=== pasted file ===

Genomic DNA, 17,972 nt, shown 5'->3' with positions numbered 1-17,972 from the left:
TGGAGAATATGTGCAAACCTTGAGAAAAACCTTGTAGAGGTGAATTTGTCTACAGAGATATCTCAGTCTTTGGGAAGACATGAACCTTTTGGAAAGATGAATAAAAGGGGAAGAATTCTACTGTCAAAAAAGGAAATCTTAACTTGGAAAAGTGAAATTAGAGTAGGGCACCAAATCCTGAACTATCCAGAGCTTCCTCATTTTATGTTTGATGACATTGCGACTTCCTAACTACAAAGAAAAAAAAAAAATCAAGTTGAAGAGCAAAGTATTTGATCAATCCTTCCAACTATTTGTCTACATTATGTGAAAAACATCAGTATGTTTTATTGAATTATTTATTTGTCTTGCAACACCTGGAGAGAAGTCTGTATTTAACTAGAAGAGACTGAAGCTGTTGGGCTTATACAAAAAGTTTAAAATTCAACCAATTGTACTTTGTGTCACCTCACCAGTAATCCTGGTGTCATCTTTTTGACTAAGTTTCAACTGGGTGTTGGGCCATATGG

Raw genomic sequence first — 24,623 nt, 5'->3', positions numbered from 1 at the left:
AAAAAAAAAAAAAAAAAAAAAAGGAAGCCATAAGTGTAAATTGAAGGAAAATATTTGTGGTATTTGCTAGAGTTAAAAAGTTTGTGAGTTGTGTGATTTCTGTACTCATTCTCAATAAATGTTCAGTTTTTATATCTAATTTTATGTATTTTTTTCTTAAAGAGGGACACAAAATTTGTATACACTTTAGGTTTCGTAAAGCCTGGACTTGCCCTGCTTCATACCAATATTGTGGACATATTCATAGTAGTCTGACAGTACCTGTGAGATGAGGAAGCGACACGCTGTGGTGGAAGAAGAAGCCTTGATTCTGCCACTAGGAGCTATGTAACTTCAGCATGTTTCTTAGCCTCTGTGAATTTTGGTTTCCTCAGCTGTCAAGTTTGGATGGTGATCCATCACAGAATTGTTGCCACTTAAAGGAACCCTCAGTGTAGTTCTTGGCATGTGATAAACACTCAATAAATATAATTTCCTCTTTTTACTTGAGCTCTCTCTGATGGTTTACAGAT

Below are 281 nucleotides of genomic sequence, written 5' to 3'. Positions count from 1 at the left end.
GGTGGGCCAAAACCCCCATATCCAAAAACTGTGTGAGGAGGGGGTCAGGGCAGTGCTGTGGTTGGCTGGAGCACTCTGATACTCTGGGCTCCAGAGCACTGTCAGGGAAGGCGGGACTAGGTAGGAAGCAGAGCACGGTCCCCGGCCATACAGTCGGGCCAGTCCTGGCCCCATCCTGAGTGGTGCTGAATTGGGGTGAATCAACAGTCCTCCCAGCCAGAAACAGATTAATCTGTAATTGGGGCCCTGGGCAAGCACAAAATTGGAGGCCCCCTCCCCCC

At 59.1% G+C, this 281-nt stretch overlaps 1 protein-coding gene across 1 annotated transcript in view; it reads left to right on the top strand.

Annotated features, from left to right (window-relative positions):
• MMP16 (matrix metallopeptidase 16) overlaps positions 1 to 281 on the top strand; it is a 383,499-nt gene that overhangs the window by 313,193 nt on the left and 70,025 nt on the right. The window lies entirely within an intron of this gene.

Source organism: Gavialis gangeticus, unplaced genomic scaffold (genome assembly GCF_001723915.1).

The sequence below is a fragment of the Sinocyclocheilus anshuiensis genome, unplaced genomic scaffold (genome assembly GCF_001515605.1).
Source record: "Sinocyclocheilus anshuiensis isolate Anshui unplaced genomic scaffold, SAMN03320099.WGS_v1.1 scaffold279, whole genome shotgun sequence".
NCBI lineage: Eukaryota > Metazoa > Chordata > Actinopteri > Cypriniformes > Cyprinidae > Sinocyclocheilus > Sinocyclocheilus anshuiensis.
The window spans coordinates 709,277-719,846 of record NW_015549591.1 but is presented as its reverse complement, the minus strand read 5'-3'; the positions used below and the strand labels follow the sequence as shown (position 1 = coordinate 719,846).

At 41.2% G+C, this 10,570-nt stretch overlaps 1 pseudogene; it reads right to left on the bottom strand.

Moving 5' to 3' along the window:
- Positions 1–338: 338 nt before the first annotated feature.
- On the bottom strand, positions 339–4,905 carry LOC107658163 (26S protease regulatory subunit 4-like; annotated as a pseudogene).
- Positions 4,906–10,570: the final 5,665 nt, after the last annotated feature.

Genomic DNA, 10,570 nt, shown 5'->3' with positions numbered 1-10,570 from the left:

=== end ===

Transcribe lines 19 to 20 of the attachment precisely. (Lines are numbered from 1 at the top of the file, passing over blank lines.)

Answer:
- Positions 4,906–10,570: the final 5,665 nt, after the last annotated feature.

Genomic DNA, 10,570 nt, shown 5'->3' with positions numbered 1-10,570 from the left: